7. Persian (Achaemenid) army commander, Artunis fought for Darius the Great in the 6th century B.C.
  8. Greek (Cyrenaean) warrior-queen, Pheretima successfully led an army (in defense) against a Persian incursion in the 6th century B.C.
  9. Greek leader, Telesilla of Argos rose to prominence in the 6th century B.C.
  10. Chinese swordswoman, Yue-nu [Lady of Yue] of Zhejiang rose to prominence in the 5th century B.C.
  11. Persian warrior-queen [“arteshbod”], Artemisia of Caria was a great military leader.  She fought on behalf of the Achaemenid empire (under Xerxes), as admiral of the Persian fleet, in the 5th century B.C. 
  12. Persian (Achaemenid) Queen [“shah-banu”] Amestris was a respected military commander in the 5th century B.C. (as was her mother before her)
  13. Persian (Achaemenid) general, Pari Satis fought in the 5th century B.C.
  14. Maeotian / Sindian warrior-princess, Tirgatao of the Ixomatae in the 4th century B.C.
  15. Persian warrior-queens, Ada and Artemisia II of Caria fought on behalf of the Persian empire in the 4th century B.C.
  16. Trojan warrior, Mania of Dardanus fought in the area of Hellespont in the 4th century B.C.
  17. Macedonian warrior-princess, Cynane fought against Illyrian warrior-queen, Caeria in the 4th century B.C.
  18. Persian (Achaemenid) warrior, Youtab Aryobarzan fought against Alexander the Great in the 4th century B.C.
  19. Persian (Achaemenid) warrior-princess, Estatira Sepahbod fought in the 4th century B.C.
  20. Greek (Peloponnesian) warrior-queen, Cratesipolis of Corinth fought in the 4th century B.C.
  21. Indian (Asvaka / Assacani) military leader, Cleophis fought against Alexander the Great in the 4th century B.C.
  22. Spartan Queen Arachidamia led forces against Pyrrhus of Epirus in the 3rd century B.C.  Euryleonis, Cynisca, and Chelidonis were also renown Spartan warriors.
  23. Illyrian warrior-queen, Teuta of the Ardiaei fought in the 3rd century B.C.
  24. Chinese military leader, Huang Guigu fought for the Qin in the 3rd century B.C.
  25. Japanese Empress Jingu, who ruled the country as consort–then as regent–for almost eight decades during the 3rd century B.C., was a renown military leader.  The legend of female warrior “Pimiko” is probably based on Jingu.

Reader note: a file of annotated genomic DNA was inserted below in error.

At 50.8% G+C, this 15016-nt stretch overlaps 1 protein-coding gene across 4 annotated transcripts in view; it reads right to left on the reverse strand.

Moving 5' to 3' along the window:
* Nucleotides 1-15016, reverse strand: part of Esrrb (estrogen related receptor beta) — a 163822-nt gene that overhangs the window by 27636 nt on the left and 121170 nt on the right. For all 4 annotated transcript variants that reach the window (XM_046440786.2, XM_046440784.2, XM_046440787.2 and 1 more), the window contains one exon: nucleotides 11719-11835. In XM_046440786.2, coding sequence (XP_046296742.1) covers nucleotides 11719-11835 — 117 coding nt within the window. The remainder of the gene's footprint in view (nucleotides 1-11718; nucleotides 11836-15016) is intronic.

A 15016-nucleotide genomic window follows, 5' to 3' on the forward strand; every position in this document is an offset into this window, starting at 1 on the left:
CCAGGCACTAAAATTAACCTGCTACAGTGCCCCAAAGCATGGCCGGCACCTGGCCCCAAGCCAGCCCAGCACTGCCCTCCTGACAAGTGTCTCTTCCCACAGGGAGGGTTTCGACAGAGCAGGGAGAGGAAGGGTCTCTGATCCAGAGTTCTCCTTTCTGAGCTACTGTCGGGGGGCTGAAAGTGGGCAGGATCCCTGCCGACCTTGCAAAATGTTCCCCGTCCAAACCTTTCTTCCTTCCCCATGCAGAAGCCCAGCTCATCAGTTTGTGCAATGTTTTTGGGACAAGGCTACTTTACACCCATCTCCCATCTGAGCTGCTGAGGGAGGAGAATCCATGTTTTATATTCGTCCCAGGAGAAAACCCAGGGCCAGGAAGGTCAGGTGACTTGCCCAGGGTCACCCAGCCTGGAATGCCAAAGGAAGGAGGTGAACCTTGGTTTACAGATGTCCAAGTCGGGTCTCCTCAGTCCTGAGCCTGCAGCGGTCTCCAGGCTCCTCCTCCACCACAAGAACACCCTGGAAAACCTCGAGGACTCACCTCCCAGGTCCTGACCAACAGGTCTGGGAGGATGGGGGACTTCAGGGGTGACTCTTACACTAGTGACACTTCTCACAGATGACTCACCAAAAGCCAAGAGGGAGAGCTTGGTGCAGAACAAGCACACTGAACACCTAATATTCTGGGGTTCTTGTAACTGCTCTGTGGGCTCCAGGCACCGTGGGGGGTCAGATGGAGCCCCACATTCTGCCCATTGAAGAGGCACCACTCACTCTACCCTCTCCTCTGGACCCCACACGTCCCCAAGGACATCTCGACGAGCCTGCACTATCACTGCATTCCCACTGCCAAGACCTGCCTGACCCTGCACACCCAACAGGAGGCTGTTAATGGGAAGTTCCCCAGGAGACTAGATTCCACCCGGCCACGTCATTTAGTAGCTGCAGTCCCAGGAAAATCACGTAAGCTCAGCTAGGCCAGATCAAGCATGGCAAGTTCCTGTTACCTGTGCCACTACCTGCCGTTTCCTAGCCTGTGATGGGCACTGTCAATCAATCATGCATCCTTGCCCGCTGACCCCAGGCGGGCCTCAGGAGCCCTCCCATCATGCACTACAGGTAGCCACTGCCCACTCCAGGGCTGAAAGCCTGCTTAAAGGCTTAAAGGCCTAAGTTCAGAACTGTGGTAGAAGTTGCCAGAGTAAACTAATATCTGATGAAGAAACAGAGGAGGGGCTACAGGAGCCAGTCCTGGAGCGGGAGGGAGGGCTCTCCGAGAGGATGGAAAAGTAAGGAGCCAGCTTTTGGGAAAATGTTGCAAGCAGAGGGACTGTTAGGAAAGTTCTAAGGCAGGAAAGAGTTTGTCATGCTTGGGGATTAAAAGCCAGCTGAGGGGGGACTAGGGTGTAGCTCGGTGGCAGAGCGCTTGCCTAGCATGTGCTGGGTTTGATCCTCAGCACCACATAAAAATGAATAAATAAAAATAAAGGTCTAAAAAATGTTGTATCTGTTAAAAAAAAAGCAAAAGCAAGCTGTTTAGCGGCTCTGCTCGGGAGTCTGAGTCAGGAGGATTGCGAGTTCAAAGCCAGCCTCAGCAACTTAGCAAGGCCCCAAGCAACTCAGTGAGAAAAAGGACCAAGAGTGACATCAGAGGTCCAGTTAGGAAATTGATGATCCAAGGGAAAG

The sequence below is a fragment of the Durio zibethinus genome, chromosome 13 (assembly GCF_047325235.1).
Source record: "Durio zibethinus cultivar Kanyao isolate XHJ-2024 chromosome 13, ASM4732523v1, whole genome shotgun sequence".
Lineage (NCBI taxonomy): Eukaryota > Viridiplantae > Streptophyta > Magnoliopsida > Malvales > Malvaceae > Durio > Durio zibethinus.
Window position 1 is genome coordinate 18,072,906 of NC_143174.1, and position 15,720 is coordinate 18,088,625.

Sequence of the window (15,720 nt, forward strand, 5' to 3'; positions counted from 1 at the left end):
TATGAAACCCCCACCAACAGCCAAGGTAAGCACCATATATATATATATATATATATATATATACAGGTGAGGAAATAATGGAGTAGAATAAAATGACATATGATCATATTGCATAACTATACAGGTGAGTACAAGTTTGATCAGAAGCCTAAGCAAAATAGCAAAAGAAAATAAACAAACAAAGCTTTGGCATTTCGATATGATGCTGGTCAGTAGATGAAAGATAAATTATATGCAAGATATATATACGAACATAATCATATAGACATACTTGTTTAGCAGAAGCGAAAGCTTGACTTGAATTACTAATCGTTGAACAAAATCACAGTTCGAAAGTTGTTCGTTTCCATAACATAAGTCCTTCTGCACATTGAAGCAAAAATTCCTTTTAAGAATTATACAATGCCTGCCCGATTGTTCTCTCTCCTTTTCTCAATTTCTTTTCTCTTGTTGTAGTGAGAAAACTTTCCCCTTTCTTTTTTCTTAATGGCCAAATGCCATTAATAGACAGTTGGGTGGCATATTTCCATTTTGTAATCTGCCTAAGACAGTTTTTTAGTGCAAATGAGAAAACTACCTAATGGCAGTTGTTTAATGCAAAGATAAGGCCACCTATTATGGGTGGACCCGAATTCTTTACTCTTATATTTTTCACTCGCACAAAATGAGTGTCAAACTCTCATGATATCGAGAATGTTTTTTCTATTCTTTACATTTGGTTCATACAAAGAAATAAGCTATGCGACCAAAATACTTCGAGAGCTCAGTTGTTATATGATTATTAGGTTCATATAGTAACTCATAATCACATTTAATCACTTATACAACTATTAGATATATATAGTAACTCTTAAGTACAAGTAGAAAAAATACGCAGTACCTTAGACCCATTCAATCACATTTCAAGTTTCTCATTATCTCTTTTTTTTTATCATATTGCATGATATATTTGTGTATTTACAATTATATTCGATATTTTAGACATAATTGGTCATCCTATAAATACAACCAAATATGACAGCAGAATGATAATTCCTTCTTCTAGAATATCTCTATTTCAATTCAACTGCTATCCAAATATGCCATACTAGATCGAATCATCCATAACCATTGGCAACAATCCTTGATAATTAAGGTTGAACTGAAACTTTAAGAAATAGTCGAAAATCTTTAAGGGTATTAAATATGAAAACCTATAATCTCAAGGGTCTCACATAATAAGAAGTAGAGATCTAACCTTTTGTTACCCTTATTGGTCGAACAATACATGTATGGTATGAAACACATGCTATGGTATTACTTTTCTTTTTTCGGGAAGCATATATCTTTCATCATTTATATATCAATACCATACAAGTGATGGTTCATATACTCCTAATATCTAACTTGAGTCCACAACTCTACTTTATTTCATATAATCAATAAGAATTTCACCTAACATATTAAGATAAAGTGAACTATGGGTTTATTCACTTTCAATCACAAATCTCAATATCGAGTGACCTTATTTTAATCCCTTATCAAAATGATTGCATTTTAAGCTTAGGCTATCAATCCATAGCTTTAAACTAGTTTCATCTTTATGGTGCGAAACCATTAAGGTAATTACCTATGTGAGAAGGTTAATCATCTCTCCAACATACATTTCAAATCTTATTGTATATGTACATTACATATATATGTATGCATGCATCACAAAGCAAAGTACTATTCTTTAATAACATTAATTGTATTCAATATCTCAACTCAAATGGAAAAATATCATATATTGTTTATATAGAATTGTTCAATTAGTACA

26. Arsinoe III “Philopator” of Egypt lead an army against Antiochus the Great in the 3rd century B.C.
  27. Sarmatian warrior-queen, Amage led a successful attack against Scythia in the 2nd century B.C.
  28. Persian (Seleucid / Parthian) Queen Rhodogune successfully led her army to quell a revolt in the 2nd century B.C.
  29. Nubian / Kushite warrior-queen [“kandake”], Shanak-dakhete fought in the 2nd century B.C.
  30. Caucasian warrior-queen, Hypsicratea of Pontus fought in the 1st century B.C.

And what of Late Antiquity?  Sure enough, there were various women in prominent military capacities.  The Sassanians were especially known to employ female warriors; but the phenomenon was not limited to Persia.  Iconic examples could also be found in Britannia, the Nordic regions, North Africa, Syria, and the Far East.  Here are 27 of the most renown:

  • Nubian (Kushite) warrior-queens [“kandake”] of Meroë, Amani-renas and Amani-shakhet[o] fought against the Roman in the 1st century B.C.  Nawidemak, Amani-tore, Amantitere, Amani-khatashan, and Furude Rika fought against the Romans in the 1st century A.D.
  • Vietnamese military leaders (sisters), Trung Trac and Trung Nhi successfully staved off Chinese invasions in the 1st century.
  • Icenian (Celtic) warrior-queen Cartimandua, followed by the fabled warrior-queen Boudicca (a.k.a. “Boadicea”), temporarily staved off the Roman incursion into Britannia in the 1st century.
  • Chinese (Han) general, “Mother” Lu was a successful rebel leader in the 1st century.
  • Though purportedly an odious figure, the Roman legions saw fit to anoint Annia Galeria Faustina Minor as “Mother of the Army”, as they saw here as their patroness (2nd century).
  • Dardanian warrior-queen, Tania fought in the 2nd century.
  • Vietnamese rebel leader, Trieu Thi Trinh was not only a political leader, she was also arguably the first feminist in history (3rd century). 
  • Syrian warrior-queen [“Septimia”], Na’ila bat-Zabbai of Palmyra (a.k.a. “Zenobia”; “Tadi”) fought against the Romans in the 3rd century.
  • Persian (Parthian) warrior-princess, Sura fought in the 3rd century.
  • Nubian (Kushite) warrior-queen (“kandake”), Maleqorobar fought in the 3rd century.